Part of the GR4 Haute Provence route also crosses Vaucluse and there are trails around the Dentelles de Montmirail. Contact Tourist Offices for local details. The GR routes are signed in red and white and more details can be found in French TopoGuides.
Provencal markets are a delight to see, smell and taste. Expect to find locally grown fruit and vegetables, olive oil, wines and honey as well as lavender products, stunning flowers and local textiles.
The lively Saturday market in Apt dates back to the twelfth century and in 1996 received the prestigious ‘exceptional French market’ label. Musicians and comedians mix with tradesmen selling Provencal produce including delicious goat’s cheese and local candied fruits and jams. Apt’s farmers’ market is on Tuesday mornings.
The large Provencal market around the canals of L’Isle sur la Sorgue each Thursday and Sunday is listed as outstanding because of the quality of its produce and atmosphere. It’s the place to buy classic regional produce - black truffles, olive oil, scented herbs and tomatoes and local Cavaillon melons tasting of sunshine. As a bonus this ‘Little Venice’ of Provence also has a famous weekend antiques and second-hand market.
Besides these special venues, there will always be a market each morning somewhere in Vaucluse. Check with local Tourist Offices.
Everything you ever wanted to know about lavender from its history - introduced from the Canary Islands and Persia by the Romans - to its growth and products. Watch lavender films and buy lavender products. Open 7 days a week. Find out more on www.museedelalavande.com/uk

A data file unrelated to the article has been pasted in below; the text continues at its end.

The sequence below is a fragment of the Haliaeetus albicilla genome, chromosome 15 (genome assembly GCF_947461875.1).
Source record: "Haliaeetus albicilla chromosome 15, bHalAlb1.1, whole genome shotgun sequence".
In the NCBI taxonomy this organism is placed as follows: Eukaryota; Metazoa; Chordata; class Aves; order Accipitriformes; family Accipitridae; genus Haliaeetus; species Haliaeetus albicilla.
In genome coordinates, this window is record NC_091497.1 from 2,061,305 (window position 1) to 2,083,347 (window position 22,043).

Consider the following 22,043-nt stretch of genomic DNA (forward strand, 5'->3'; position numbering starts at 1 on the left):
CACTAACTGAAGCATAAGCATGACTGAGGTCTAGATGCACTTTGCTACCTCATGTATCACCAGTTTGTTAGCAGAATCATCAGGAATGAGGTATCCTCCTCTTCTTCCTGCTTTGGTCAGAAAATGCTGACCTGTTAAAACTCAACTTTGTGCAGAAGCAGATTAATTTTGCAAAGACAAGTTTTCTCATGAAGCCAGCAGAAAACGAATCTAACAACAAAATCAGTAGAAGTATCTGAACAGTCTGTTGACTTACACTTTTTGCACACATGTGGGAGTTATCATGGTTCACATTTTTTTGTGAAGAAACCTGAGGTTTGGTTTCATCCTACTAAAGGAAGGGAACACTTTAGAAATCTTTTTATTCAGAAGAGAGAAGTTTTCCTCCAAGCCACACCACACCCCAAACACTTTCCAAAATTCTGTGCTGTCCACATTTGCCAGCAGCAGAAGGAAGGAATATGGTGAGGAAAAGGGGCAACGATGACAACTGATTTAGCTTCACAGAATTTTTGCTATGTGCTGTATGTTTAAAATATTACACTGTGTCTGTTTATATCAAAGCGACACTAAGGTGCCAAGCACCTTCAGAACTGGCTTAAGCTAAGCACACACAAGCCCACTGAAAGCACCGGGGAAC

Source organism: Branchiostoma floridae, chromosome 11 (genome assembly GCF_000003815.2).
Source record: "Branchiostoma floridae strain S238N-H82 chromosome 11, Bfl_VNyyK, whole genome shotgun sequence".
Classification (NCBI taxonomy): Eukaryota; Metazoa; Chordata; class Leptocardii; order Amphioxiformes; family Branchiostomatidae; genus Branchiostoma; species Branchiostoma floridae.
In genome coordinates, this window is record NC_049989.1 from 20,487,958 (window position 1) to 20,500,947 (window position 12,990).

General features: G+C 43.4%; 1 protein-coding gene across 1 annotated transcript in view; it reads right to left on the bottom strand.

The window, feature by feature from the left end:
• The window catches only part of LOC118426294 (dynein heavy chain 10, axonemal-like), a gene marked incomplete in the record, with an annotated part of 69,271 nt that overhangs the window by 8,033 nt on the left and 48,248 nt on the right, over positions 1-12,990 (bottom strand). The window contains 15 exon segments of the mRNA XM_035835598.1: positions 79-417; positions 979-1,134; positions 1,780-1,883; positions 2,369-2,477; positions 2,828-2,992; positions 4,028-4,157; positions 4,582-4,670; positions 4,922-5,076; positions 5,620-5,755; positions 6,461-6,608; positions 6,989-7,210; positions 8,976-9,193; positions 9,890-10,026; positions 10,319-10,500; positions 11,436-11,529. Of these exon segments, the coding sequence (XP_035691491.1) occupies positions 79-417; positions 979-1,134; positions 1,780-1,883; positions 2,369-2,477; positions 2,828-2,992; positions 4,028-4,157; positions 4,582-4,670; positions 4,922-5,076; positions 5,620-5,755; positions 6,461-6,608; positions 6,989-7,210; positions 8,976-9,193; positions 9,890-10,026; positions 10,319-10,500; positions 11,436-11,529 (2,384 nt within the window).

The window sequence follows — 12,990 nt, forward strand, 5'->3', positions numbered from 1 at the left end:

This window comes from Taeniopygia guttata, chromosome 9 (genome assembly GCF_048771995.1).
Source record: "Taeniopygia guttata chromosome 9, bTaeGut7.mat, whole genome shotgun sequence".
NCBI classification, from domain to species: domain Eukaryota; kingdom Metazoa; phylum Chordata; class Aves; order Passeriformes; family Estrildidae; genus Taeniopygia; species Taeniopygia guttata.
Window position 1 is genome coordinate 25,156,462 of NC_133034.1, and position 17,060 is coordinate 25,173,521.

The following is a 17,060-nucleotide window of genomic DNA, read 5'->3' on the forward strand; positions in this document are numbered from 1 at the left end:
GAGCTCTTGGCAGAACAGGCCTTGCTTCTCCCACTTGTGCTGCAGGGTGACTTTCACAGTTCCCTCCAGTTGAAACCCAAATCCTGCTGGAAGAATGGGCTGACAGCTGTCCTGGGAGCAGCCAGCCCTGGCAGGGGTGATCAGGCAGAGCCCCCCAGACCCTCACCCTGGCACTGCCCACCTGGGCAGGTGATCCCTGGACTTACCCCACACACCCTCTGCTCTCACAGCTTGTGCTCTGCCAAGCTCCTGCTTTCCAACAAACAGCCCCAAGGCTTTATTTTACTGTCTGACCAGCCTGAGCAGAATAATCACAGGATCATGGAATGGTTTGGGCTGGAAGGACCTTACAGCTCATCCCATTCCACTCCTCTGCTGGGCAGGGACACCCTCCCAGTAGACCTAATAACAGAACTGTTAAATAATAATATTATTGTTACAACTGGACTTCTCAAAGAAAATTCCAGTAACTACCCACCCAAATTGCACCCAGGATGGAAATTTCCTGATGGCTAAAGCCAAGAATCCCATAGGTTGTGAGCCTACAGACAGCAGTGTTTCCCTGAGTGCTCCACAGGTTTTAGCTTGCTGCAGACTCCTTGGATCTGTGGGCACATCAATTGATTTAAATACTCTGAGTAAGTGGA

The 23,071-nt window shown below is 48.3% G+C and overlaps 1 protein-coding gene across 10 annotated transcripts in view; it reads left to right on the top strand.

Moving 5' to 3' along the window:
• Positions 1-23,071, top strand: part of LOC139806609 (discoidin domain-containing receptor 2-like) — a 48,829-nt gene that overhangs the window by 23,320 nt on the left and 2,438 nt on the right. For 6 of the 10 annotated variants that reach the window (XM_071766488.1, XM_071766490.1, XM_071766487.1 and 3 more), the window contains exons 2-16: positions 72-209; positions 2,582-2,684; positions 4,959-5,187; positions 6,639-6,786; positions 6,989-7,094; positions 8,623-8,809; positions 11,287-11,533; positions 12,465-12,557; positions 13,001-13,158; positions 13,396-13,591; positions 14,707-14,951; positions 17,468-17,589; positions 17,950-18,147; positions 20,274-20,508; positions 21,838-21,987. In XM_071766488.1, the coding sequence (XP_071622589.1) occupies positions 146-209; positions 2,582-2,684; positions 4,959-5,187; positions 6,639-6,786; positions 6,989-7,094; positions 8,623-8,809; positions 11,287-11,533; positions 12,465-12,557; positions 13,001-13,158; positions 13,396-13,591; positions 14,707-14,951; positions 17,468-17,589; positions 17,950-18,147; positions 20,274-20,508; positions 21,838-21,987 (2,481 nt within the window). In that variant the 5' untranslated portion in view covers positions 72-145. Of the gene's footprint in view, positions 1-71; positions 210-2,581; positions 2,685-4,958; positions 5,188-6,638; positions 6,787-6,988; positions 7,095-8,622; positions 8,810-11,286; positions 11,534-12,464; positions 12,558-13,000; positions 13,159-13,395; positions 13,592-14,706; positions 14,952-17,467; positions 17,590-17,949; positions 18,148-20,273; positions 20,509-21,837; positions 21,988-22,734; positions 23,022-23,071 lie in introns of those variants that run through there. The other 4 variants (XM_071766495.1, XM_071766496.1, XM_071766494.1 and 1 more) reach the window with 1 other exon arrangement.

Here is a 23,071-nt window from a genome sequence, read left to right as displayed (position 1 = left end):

Provence is an important wine production area – some 140 million bottles a year. With its limestone/sandy soil and mild Mediterranean climate, its 500 or so vineyards produce a wide variety of wines.
Wine lovers will find plenty of opportunities for tasting the AOC produce of Vaucluse, from the delicate light fruity wines of Cotes du Luberon best drunk young and the bolder Cotes du Ventoux, to the more heady Cotes du Rhone wines. Most famous is the full-bodied red Chateauneuf-du-Pape from the place where fourteenth century Popes built their summer palace.
Large heat retaining stones are a distinctive feature of the Chateauneuf vineyards, warming the precious vines at night, increasing ripeness and reducing acidity. Up to 13 grape varieties can be used to produce this complex wine. La Bouteillerie wine cellar at the Papal Palace in Avignon has free entrance, tastings and sales.
La Maison des Vins in Chateauneuf-du-Pape offers tastings from a variety of domains (open daily June - Sept) and the Tourist Office has a full list of producers. Stalls with free tastings abound during the August wine festival.
Domaine de Saint Pons, Villars, can take you on a visit to the vines and a tour of its AOC Ventoux wine cellar including free tasting. Open daily 9am - 7pm but tel: (00 33) 4 90 75 55 84 in advance. Many of the places to sample Luberon wines are located in beautiful old settings, for example Chateau Saint-Pierre de Mejans, Puyvert, tel: (00 33) 4 90 08 40 51 and Chateau de Mille, Apt, tel: (00 33) 4 90 74 11 94.